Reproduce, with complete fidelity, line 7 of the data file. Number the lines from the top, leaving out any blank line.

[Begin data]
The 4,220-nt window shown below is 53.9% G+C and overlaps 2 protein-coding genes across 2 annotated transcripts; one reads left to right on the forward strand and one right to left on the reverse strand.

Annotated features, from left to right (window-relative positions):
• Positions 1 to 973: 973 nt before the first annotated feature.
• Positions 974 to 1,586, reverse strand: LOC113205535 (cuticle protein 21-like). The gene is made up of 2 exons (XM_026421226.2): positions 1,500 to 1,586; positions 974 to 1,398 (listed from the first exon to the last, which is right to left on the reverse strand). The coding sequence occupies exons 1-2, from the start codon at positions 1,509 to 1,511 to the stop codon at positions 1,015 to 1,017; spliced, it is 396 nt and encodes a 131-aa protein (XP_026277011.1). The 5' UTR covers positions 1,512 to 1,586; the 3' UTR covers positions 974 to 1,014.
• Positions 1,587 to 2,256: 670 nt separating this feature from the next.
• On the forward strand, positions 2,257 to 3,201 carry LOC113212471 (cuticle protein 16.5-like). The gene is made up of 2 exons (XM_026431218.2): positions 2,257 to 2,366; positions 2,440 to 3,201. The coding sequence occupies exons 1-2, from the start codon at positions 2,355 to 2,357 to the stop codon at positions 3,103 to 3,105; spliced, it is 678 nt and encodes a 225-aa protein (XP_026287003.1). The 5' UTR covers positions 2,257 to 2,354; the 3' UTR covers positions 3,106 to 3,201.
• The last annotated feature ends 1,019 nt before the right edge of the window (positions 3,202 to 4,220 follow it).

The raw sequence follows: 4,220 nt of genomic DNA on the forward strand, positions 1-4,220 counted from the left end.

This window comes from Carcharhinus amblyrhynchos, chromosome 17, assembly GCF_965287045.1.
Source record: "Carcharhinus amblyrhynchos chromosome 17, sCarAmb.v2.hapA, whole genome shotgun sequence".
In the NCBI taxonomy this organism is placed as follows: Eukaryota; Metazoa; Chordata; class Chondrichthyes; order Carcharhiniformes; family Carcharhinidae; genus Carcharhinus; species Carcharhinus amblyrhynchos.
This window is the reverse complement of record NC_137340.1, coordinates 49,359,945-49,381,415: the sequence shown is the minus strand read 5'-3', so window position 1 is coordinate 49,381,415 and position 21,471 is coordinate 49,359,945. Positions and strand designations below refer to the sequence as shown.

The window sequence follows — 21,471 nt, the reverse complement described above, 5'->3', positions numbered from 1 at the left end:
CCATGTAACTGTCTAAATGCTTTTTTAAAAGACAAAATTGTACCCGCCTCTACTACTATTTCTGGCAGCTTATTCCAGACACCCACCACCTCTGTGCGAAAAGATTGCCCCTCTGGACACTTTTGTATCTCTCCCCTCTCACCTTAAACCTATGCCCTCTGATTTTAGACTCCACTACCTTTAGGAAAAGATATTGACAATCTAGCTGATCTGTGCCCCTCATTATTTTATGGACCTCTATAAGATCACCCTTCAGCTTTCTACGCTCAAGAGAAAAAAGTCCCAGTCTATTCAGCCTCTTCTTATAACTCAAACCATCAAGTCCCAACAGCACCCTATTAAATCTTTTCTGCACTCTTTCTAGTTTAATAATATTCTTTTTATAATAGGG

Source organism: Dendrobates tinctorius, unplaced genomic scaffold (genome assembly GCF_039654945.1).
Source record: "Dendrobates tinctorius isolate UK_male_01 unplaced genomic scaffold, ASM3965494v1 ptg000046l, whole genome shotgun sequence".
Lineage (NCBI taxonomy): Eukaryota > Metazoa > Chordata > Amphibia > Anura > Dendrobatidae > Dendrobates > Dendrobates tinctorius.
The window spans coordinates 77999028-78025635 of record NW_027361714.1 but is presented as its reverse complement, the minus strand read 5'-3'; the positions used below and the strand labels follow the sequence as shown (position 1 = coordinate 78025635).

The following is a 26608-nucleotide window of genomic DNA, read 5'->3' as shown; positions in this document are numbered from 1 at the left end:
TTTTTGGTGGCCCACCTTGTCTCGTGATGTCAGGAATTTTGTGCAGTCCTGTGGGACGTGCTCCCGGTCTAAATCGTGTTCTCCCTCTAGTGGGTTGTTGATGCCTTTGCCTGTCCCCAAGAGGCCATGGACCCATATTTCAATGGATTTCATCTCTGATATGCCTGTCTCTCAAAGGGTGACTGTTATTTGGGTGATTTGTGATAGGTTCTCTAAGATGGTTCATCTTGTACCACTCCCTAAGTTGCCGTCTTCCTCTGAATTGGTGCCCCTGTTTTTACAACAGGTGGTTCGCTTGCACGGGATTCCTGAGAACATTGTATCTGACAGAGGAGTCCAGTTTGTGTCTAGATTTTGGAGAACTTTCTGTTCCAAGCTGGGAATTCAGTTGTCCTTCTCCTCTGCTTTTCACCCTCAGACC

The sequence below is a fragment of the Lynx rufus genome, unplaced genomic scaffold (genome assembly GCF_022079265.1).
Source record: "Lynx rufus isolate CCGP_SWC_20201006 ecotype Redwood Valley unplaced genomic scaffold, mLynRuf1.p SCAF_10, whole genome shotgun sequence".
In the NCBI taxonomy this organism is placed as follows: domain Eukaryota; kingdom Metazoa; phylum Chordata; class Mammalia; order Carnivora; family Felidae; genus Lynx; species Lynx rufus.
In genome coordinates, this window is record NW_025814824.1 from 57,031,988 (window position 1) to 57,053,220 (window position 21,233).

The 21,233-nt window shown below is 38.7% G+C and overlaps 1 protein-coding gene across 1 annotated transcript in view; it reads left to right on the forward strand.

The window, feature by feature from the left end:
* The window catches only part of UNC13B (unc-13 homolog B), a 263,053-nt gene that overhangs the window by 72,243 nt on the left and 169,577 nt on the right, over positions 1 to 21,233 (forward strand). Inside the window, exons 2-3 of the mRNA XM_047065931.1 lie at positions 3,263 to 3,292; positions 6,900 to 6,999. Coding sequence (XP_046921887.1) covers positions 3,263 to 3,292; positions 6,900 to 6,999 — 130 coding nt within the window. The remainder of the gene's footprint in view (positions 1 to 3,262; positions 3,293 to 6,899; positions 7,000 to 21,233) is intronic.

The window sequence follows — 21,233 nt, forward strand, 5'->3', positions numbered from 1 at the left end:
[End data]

• The last annotated feature ends 1,019 nt before the right edge of the window (positions 3,202 to 4,220 follow it).